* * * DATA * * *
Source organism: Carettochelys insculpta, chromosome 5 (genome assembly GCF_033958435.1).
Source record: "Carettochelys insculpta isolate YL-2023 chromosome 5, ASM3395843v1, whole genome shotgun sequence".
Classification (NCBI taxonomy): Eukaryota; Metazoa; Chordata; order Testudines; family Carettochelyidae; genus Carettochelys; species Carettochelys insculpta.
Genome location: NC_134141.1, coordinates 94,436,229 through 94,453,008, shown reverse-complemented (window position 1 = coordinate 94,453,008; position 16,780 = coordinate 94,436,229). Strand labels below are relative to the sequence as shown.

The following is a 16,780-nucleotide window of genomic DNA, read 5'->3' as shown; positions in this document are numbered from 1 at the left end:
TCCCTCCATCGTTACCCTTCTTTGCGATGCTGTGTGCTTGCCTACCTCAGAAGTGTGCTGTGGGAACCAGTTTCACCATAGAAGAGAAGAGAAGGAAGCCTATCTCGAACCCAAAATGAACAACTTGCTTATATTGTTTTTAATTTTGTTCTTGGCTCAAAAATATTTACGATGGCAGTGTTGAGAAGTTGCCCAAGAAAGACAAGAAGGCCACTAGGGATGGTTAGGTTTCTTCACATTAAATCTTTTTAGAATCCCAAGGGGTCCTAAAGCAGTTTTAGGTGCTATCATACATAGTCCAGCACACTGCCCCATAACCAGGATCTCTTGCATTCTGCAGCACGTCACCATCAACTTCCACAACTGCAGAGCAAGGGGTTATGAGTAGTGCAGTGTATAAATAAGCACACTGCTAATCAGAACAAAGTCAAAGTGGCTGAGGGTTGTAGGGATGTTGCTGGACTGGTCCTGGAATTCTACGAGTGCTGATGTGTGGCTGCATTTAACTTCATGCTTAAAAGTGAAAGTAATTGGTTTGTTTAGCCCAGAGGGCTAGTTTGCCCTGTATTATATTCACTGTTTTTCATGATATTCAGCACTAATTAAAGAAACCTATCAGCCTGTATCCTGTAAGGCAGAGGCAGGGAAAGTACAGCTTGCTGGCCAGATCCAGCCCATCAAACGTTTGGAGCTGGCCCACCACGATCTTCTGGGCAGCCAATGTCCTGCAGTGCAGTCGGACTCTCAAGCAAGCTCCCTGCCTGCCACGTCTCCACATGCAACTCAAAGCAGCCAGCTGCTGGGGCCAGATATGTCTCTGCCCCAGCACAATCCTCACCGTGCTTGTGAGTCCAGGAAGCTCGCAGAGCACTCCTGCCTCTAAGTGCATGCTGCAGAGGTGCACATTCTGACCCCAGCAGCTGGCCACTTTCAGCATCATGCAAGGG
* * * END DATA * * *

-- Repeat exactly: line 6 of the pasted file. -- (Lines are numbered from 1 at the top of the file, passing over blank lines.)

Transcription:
TCCCTCCATCGTTACCCTTCTTTGCGATGCTGTGTGCTTGCCTACCTCAGAAGTGTGCTGTGGGAACCAGTTTCACCATAGAAGAGAAGAGAAGGAAGCCTATCTCGAACCCAAAATGAACAACTTGCTTATATTGTTTTTAATTTTGTTCTTGGCTCAAAAATATTTACGATGGCAGTGTTGAGAAGTTGCCCAAGAAAGACAAGAAGGCCACTAGGGATGGTTAGGTTTCTTCACATTAAATCTTTTTAGAATCCCAAGGGGTCCTAAAGCAGTTTTAGGTGCTATCATACATAGTCCAGCACACTGCCCCATAACCAGGATCTCTTGCATTCTGCAGCACGTCACCATCAACTTCCACAACTGCAGAGCAAGGGGTTATGAGTAGTGCAGTGTATAAATAAGCACACTGCTAATCAGAACAAAGTCAAAGTGGCTGAGGGTTGTAGGGATGTTGCTGGACTGGTCCTGGAATTCTACGAGTGCTGATGTGTGGCTGCATTTAACTTCATGCTTAAAAGTGAAAGTAATTGGTTTGTTTAGCCCAGAGGGCTAGTTTGCCCTGTATTATATTCACTGTTTTTCATGATATTCAGCACTAATTAAAGAAACCTATCAGCCTGTATCCTGTAAGGCAGAGGCAGGGAAAGTACAGCTTGCTGGCCAGATCCAGCCCATCAAACGTTTGGAGCTGGCCCACCACGATCTTCTGGGCAGCCAATGTCCTGCAGTGCAGTCGGACTCTCAAGCAAGCTCCCTGCCTGCCACGTCTCCACATGCAACTCAAAGCAGCCAGCTGCTGGGGCCAGATATGTCTCTGCCCCAGCACAATCCTCACCGTGCTTGTGAGTCCAGGAAGCTCGCAGAGCACTCCTGCCTCTAAGTGCATGCTGCAGAGGTGCACATTCTGACCCCAGCAGCTGGCCACTTTCAGCATCATGCAAGGG